Stiff leg deadlift – A great exercise for developing hamstring strength, a
muscle group that is often overlooked.
Drop landings – The aim of this exercise is to improve force absorption and
movement mechanics. Stay upright and aim to keep the knees inline with your
second toe on landing.
Side bridge – All 3 of these core exercises are aimed at developing core
activation and endurance, that way, even at the end of a long day, you can
still hold good form.
Ski Fitness & training: Conditioning
So you wake up (or are woken up) at 7am, you open your curtains to see that
it snowed 30cm last night and it’s a bluebird day. A full day of pow lines
beckons until you get 20 turns in and your lungs and legs are burning. A bit of
conditioning work beforehand could have prevented this.
If you examine most people’s ski day you’ll see it’s quite intermittent with
periods of moderate to high intensity exercise (that’s the skiing), interspersed
with periods of rest on chairlifts, looking at piste maps and the occasional
As such, interval training offers a great transfer to your skiing, periods of
higher intensity exercise followed by rest periods. You can play around with
the work and rest times. As a starter though try 2 mins of hard work followed
by 2 minutes light intensity. Completing 8 of those is 32 minutes of exercise
so a short sharp session that crosses over to skiing brilliantly.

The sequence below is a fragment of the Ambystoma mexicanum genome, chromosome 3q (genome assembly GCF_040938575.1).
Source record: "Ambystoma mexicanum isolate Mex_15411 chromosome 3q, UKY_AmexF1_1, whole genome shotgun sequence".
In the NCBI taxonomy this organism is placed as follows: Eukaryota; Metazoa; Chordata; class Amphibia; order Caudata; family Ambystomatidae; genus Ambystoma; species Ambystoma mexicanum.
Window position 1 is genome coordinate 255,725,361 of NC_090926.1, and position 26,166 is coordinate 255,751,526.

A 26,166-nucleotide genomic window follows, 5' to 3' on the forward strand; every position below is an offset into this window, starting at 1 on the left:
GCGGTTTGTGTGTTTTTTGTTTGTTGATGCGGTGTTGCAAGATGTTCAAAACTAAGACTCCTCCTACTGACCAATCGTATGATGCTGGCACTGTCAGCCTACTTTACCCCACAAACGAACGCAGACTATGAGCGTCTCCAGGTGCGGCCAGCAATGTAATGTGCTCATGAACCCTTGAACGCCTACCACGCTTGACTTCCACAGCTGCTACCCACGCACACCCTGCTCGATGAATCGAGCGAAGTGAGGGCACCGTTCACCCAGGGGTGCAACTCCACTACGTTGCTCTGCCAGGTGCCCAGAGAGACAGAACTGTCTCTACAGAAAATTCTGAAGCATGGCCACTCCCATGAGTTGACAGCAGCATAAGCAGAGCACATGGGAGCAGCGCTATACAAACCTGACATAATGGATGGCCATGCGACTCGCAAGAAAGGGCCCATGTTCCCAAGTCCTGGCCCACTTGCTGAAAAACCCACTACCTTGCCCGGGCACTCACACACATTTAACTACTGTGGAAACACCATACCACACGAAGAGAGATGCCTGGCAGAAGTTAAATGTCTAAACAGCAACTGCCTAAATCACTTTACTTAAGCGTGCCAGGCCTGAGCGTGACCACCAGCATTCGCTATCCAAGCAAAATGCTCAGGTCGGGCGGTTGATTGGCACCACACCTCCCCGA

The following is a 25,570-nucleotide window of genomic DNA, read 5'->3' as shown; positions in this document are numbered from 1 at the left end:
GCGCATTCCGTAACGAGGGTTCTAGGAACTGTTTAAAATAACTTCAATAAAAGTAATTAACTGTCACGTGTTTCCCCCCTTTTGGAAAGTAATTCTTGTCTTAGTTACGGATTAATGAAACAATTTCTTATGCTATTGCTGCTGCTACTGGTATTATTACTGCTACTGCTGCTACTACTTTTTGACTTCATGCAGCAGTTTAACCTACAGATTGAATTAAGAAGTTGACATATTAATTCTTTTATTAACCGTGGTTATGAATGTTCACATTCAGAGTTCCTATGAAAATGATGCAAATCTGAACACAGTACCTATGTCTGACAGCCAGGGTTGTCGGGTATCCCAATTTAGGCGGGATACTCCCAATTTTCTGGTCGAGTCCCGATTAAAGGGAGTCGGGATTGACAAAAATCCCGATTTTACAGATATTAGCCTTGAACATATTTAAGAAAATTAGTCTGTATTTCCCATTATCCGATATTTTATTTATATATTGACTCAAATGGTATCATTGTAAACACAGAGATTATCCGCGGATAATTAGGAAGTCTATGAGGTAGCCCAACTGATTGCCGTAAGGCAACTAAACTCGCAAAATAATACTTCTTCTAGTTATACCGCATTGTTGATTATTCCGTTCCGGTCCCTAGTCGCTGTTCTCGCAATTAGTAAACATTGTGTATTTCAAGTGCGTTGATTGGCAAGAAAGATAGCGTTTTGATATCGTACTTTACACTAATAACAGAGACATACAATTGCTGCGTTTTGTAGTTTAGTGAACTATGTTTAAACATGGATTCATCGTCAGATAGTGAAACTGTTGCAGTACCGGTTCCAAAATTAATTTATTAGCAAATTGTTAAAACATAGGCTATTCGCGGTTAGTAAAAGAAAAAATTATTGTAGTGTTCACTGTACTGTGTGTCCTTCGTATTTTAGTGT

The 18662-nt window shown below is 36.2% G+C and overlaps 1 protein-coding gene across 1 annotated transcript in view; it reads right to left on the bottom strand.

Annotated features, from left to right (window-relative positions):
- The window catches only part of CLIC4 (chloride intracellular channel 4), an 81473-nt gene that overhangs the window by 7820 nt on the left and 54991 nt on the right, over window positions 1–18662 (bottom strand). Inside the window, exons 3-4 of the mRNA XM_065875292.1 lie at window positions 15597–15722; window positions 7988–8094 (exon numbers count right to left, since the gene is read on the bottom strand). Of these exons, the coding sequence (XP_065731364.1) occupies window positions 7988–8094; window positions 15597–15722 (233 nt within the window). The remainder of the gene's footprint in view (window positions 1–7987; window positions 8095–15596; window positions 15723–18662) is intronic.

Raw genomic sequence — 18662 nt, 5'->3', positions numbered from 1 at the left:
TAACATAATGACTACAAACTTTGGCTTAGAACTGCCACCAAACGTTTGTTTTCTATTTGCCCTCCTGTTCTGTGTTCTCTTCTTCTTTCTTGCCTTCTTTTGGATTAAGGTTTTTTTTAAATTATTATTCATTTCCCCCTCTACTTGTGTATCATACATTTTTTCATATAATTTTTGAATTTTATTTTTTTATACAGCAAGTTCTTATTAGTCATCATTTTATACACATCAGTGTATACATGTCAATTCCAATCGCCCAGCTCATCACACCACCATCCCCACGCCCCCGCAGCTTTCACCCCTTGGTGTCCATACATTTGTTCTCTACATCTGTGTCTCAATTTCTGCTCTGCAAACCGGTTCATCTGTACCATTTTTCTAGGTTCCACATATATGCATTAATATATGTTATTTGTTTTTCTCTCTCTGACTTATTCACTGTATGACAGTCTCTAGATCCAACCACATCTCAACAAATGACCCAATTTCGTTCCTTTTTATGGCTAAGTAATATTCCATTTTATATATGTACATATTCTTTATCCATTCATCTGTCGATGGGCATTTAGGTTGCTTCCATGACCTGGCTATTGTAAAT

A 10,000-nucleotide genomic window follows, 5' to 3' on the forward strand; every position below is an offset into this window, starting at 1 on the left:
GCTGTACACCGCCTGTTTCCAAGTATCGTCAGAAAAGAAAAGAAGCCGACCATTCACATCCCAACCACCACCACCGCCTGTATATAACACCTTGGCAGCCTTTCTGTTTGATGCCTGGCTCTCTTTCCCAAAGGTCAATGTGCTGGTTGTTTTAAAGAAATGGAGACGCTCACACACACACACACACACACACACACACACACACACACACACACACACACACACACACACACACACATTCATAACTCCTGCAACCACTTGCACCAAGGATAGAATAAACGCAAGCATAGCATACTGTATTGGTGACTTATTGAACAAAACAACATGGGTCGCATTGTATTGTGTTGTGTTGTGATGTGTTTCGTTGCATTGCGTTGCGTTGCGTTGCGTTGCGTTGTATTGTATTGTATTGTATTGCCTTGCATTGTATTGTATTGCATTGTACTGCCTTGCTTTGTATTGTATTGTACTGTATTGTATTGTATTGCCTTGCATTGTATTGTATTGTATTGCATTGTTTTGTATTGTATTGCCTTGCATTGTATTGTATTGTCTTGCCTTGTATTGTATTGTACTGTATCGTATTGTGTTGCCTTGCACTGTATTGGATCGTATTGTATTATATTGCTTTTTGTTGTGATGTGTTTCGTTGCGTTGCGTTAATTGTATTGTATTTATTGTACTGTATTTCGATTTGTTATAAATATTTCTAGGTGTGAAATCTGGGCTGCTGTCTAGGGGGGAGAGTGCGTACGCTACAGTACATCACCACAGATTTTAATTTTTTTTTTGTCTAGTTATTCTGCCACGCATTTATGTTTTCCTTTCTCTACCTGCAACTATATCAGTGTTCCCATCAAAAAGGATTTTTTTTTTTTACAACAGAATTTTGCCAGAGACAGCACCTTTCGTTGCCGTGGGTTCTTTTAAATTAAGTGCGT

You can use intervals in a variety of activities we’ve listed below.
Cycling (try intervals on your way to or from work during your commute, 2
birds with on stone. Stretching is particularly important after cycling)
If your holiday is going to consist of touring and or hiking for your lines,
interval training will still help. You’ll also benefit from putting on your walking
boots and heading to the hills over here.
Flexibility for skiing
So, you’ve done your strength training and your conditioning work but no
matter how hard you try, you can’t flex your boot or get your weight to the
front of the ski. Sometimes, if you don’t have enough flexibility you’re just not
going to be able to ski well. Here we’ve included some key stretches to target
the usual suspects, common areas of tightness we see that hold people back.
Some key stretching exercises:
Balance is the ability to keep your centre of mass over your base of support.
When you are skiing your base of support is essentially a big rectangle
running from outside edge to outside edge and the length of your skis, that’s
pretty big. But when we start moving at pace and particularly later in the day
when conditions can become a bit choppy and uneven, keeping balance is
more difficult and is when balance training can really come to the fore.
Here some drills you can use to start improving your balance. You may find
that starting on a flat floor is enough to start with before progressing to uneven
surfaces like balance boards and stability pods.
Try introducing them to your warm ups in the gym or for a real challenge
during your rest period in your conditioning intervals.
balance board split squats
Balance board balances/single leg
Thanks to Neil Welch MSc, ASCC currently strength and conditioning coach for the England junior ski team and consultant coach with nwconditioning. He has worked with British alpine skiing, ski-X and snowboard athletes as well as recreational skiers and snowboarders.”
Neil is avalable for private training/group sessions @ ‘Profeet’ contact him directly or through Profeet – firstname.lastname@example.org